When it comes to writing, we all seem to have different ideas about what makes a good, productive session. One author I read about has to write a minimum of five pages per day in order to feel like she’s reached her goal. Another writer measures his success by word count – nothing less than a 4,000-word session will do. Other authors choose to focus more on the time put in than the amount of product churned out – as long as they spend a solid hour writing every day, then they feel like they’ve accomplished something.
As for me, I’m not nearly so strict. I’ve never set a word- or page-count goal, nor do I make myself write for a specific duration of time. If I’ve set aside two hours to write, and I happen to reach a natural stopping point after only an hour-and-a-half, then I’m punching out for the day. I’m not going to force myself to start a new scene or a new chapter just because I still have time left on the clock. Same goes for page count – on my best days, I can spew out about two-and-a-half pages, single-spaced. On my worst days, though, when I’ve been wrestling with a difficult scene or some stubborn dialogue, I might reach my limit after only a few paragraphs. If I try to push any further, the writing quality begins to drop. My creative thinking skills plummet off the edge of the Grand Canyon, my brain starts waving the white flag, and I know it’s time to close the laptop.
But if there’s no set word count, no predetermined number of pages, and no specific time window, how do I know that I’ve met my writing goal for the day? The answer: The Cool Thing Rule. Years ago, I was watching the special features on one of my Smallville DVDs (go ahead, you can say it: geeeeeeeek), and the guy in charge of the show’s computer-generated effects said something interesting. He said that as the FX team prepared to shoot each episode, they would always try to come up with at least one effect that made them say, “Wow, it would be really cool if we could pull that off…”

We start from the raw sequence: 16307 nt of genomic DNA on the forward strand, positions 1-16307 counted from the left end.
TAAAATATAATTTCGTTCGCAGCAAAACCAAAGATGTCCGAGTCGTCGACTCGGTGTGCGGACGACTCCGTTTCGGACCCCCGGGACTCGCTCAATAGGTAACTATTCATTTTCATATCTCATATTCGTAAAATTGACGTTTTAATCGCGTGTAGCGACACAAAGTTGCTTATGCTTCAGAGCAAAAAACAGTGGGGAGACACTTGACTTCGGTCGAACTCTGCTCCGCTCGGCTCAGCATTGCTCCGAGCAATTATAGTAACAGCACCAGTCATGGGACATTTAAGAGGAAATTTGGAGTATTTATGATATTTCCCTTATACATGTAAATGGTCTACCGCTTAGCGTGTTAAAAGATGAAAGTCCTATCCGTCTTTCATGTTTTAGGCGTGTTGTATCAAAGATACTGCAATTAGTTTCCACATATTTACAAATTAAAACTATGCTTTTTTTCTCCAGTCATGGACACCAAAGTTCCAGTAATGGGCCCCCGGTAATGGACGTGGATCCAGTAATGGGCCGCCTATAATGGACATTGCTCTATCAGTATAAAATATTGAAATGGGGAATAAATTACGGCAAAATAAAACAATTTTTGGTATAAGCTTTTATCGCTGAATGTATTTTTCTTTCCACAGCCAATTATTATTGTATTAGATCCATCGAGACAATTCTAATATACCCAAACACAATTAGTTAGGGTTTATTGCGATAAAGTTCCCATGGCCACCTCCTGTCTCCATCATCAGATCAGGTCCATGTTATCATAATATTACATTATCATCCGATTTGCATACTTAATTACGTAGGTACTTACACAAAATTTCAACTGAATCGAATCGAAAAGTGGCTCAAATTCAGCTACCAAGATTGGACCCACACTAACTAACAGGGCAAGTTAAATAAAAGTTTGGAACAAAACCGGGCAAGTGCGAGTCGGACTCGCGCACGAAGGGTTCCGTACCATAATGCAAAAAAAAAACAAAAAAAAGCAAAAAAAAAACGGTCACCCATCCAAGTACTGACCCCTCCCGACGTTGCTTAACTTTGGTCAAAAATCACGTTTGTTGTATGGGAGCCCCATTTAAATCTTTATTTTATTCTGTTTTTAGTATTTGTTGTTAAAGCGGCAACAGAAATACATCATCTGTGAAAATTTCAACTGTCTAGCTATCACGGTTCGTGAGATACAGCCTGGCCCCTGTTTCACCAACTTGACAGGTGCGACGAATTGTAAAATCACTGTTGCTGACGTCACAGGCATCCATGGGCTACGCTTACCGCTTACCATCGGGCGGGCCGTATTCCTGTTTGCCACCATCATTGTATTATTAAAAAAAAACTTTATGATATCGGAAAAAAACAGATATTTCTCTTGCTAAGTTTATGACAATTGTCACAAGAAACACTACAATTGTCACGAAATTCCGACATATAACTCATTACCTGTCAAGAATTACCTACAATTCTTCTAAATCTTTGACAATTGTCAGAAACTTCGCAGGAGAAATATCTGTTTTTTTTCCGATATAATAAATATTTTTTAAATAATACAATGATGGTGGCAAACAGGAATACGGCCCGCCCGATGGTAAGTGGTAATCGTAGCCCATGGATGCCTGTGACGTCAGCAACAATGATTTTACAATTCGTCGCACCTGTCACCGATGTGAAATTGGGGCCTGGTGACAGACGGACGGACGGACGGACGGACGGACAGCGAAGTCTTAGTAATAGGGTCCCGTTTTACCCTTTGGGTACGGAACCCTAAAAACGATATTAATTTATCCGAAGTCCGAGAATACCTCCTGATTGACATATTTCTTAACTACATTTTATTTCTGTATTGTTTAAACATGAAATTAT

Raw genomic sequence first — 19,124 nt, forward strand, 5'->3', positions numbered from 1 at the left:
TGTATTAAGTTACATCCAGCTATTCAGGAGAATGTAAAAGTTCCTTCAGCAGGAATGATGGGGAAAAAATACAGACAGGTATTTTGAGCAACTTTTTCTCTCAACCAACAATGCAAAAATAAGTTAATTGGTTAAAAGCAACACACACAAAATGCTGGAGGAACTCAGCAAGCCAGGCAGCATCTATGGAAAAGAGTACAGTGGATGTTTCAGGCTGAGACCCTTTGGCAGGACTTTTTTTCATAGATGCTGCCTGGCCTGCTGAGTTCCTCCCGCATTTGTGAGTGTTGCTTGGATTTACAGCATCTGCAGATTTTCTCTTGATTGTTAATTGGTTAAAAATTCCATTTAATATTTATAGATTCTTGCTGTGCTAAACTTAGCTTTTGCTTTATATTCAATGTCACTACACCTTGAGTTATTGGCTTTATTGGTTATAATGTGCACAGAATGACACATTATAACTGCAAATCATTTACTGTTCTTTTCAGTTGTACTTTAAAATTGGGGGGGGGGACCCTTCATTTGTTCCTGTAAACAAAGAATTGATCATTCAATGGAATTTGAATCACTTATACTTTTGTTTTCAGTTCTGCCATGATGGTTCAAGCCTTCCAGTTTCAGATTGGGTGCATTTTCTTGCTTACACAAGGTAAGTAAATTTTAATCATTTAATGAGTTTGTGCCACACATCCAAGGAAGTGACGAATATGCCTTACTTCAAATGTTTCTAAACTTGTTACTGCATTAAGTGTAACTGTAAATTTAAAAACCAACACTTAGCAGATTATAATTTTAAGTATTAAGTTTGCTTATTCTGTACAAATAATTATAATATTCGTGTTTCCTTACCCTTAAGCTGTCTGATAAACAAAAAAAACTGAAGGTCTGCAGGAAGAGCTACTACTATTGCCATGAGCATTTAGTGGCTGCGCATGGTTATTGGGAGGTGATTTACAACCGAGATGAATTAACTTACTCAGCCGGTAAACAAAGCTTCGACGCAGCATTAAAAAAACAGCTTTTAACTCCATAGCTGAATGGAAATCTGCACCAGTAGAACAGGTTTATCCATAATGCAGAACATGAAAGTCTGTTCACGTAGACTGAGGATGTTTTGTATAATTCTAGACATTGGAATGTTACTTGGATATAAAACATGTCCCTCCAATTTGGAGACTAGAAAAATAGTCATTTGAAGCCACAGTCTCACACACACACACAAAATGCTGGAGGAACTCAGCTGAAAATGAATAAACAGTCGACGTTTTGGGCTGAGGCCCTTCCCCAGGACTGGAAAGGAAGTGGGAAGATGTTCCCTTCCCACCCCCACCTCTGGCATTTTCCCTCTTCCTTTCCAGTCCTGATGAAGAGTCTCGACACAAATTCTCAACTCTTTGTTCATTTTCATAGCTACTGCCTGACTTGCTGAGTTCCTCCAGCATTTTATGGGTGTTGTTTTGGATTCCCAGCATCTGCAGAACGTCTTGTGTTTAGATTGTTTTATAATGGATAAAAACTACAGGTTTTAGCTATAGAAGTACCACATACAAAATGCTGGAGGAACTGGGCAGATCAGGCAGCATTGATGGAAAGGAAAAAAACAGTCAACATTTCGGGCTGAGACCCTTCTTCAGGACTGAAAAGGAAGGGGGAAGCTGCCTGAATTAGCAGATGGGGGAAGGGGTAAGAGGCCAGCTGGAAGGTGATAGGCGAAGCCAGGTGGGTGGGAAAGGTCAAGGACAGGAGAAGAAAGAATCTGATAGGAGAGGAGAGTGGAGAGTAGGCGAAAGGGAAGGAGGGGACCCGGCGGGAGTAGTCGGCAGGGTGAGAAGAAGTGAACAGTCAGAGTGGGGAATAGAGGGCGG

I apply this same concept to my writing. I may not be required to write a certain number of pages each session, but I do have to write at least one Cool Thing. This Cool Thing might be a particularly poetic description, a funny line of dialogue, a unique and quirky simile, or something else entirely, but it has to be Really Cool. And there is no cheating when it comes to this rule – the Cool Thing can’t be something I came up with the night before, or earlier that day when I was out mucking horse stalls. The Cool Thing must be something that sprouts up organically during the day’s writing session, completely unexpected and unplanned. Something that gives my heart a little caffeine-jolt of excitement as the words flow across the screen. Something I can look back on, when I’m done writing, and think, Yeah, I made progress. I wrote something Cool today.
So, that’s how I measure a good, productive writing session – not in words or in hours, but in Cool Things.
How about you?